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How to Become a Bounty Hunter

Booze and Bogus Bomb Threat Spelled Trouble For Northwest Flight 552

By Allan Lengel
Denver’s U.S. Atty. Troy Eid summed it up best in a prepared statement Wednesday.
“I’ll keep saying it: Alcohol abuse and commercial aircraft don’t mix. This time the defendant claimed to have explosives — forcing every passenger to be re-screened — and must face the consequences.”
The defendant, Mark Randall Rayborn, 56, of Lafayette, Colo., was arraigned Wednesday and ordered detained pending a Nov. 17 dentention hearing, court records show.  Authorities charged that on Sept. 27 he told a passenger aboard Northwest Flight 552 that he had a C-4 explosive.
Passengers at the Denver International Airport (DIA) had to deplane. The plane was searched, but nothing was found. Rayborn was indicted by a federal grand jury on Oct. 6 and arrested Oct. 16.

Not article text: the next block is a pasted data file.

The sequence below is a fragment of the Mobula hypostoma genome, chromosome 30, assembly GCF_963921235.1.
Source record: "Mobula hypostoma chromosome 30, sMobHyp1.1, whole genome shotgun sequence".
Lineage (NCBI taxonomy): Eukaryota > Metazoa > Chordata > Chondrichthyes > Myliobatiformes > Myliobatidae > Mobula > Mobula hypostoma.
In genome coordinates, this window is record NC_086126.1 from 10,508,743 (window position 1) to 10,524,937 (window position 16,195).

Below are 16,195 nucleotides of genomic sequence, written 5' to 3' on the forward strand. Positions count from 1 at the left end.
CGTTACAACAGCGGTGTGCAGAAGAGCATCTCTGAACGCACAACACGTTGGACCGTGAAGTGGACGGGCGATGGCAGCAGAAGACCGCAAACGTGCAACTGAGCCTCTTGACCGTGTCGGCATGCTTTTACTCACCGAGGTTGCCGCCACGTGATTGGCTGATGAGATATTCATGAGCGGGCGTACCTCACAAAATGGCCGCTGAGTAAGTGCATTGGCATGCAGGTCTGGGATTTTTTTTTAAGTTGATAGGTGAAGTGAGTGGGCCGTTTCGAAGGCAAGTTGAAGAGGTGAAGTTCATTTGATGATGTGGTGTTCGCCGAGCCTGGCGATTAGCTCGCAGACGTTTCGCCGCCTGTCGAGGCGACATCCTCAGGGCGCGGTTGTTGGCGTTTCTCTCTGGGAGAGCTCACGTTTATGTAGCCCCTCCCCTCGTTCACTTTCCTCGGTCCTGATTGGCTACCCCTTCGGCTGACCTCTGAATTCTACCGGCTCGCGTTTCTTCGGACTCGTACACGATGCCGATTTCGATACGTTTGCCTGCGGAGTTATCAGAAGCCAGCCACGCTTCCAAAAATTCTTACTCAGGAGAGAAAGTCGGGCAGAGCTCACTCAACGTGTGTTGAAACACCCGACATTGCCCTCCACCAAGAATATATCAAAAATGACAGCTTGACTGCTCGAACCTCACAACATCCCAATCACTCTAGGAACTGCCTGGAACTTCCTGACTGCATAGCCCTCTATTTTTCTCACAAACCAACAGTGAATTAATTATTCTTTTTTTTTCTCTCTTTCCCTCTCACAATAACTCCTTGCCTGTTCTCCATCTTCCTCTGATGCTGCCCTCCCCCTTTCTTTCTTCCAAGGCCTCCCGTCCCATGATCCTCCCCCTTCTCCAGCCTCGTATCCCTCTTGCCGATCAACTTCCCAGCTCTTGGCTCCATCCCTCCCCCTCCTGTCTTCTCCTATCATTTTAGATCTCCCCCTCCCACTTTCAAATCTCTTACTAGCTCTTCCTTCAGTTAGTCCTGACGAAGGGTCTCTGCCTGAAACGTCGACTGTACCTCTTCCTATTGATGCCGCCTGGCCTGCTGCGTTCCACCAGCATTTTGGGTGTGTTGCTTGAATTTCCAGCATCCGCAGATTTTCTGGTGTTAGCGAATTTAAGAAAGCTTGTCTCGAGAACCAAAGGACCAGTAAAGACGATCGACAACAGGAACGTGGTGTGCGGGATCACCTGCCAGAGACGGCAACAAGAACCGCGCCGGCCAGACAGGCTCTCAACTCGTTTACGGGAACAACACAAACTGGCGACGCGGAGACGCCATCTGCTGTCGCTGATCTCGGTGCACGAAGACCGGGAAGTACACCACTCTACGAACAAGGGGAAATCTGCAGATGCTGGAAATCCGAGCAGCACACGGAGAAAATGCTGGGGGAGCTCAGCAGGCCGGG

But he was so drunk on Oct. 16 , court records stated, that he was  taken to the Denver Health Medical Center for treatment of alcohol, where he has remained since.
James Davis, special agent in charge of the FBI office in Denver said: “The statement made by Mr. Rayborn on that Saturday night caused a massive disruption to DIA, Northwest Airlines and the passengers and crew of Flight 552. Thankfully this was a hoax, no one was injured.”
Rayborn faces up to five years in prison and a $250,000 fine if convicted.
Read Government’s Medical Report On Passenger

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